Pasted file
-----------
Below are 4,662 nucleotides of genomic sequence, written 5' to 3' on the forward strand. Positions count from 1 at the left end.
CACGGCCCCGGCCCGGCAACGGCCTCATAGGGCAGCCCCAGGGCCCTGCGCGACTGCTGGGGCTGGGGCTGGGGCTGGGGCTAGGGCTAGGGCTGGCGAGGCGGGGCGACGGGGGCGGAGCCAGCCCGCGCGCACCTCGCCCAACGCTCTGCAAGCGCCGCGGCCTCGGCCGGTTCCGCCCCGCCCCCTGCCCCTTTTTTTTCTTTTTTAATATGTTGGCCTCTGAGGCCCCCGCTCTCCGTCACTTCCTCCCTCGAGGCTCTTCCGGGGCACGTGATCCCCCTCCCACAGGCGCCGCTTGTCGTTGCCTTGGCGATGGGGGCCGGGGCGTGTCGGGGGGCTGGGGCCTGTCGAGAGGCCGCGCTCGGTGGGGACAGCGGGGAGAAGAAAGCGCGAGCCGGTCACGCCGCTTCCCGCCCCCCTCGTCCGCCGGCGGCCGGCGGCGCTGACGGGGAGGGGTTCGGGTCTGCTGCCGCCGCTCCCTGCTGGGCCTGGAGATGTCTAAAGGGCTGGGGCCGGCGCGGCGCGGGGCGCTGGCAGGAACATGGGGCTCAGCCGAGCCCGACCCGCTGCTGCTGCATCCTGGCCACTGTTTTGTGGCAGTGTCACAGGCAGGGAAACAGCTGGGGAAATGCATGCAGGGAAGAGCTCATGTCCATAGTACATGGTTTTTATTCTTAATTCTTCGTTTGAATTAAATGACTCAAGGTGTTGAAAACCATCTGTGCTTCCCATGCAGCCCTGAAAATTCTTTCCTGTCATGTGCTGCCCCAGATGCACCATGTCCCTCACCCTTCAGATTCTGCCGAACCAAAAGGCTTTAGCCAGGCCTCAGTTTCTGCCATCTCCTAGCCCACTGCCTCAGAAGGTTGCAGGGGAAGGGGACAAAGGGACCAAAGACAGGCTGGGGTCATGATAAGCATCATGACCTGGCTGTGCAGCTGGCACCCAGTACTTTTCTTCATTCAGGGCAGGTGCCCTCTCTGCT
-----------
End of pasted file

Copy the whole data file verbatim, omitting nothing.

Below are 4,662 nucleotides of genomic sequence, written 5' to 3' on the forward strand. Positions count from 1 at the left end.
CACGGCCCCGGCCCGGCAACGGCCTCATAGGGCAGCCCCAGGGCCCTGCGCGACTGCTGGGGCTGGGGCTGGGGCTGGGGCTAGGGCTAGGGCTGGCGAGGCGGGGCGACGGGGGCGGAGCCAGCCCGCGCGCACCTCGCCCAACGCTCTGCAAGCGCCGCGGCCTCGGCCGGTTCCGCCCCGCCCCCTGCCCCTTTTTTTTCTTTTTTAATATGTTGGCCTCTGAGGCCCCCGCTCTCCGTCACTTCCTCCCTCGAGGCTCTTCCGGGGCACGTGATCCCCCTCCCACAGGCGCCGCTTGTCGTTGCCTTGGCGATGGGGGCCGGGGCGTGTCGGGGGGCTGGGGCCTGTCGAGAGGCCGCGCTCGGTGGGGACAGCGGGGAGAAGAAAGCGCGAGCCGGTCACGCCGCTTCCCGCCCCCCTCGTCCGCCGGCGGCCGGCGGCGCTGACGGGGAGGGGTTCGGGTCTGCTGCCGCCGCTCCCTGCTGGGCCTGGAGATGTCTAAAGGGCTGGGGCCGGCGCGGCGCGGGGCGCTGGCAGGAACATGGGGCTCAGCCGAGCCCGACCCGCTGCTGCTGCATCCTGGCCACTGTTTTGTGGCAGTGTCACAGGCAGGGAAACAGCTGGGGAAATGCATGCAGGGAAGAGCTCATGTCCATAGTACATGGTTTTTATTCTTAATTCTTCGTTTGAATTAAATGACTCAAGGTGTTGAAAACCATCTGTGCTTCCCATGCAGCCCTGAAAATTCTTTCCTGTCATGTGCTGCCCCAGATGCACCATGTCCCTCACCCTTCAGATTCTGCCGAACCAAAAGGCTTTAGCCAGGCCTCAGTTTCTGCCATCTCCTAGCCCACTGCCTCAGAAGGTTGCAGGGGAAGGGGACAAAGGGACCAAAGACAGGCTGGGGTCATGATAAGCATCATGACCTGGCTGTGCAGCTGGCACCCAGTACTTTTCTTCATTCAGGGCAGGTGCCCTCTCTGCT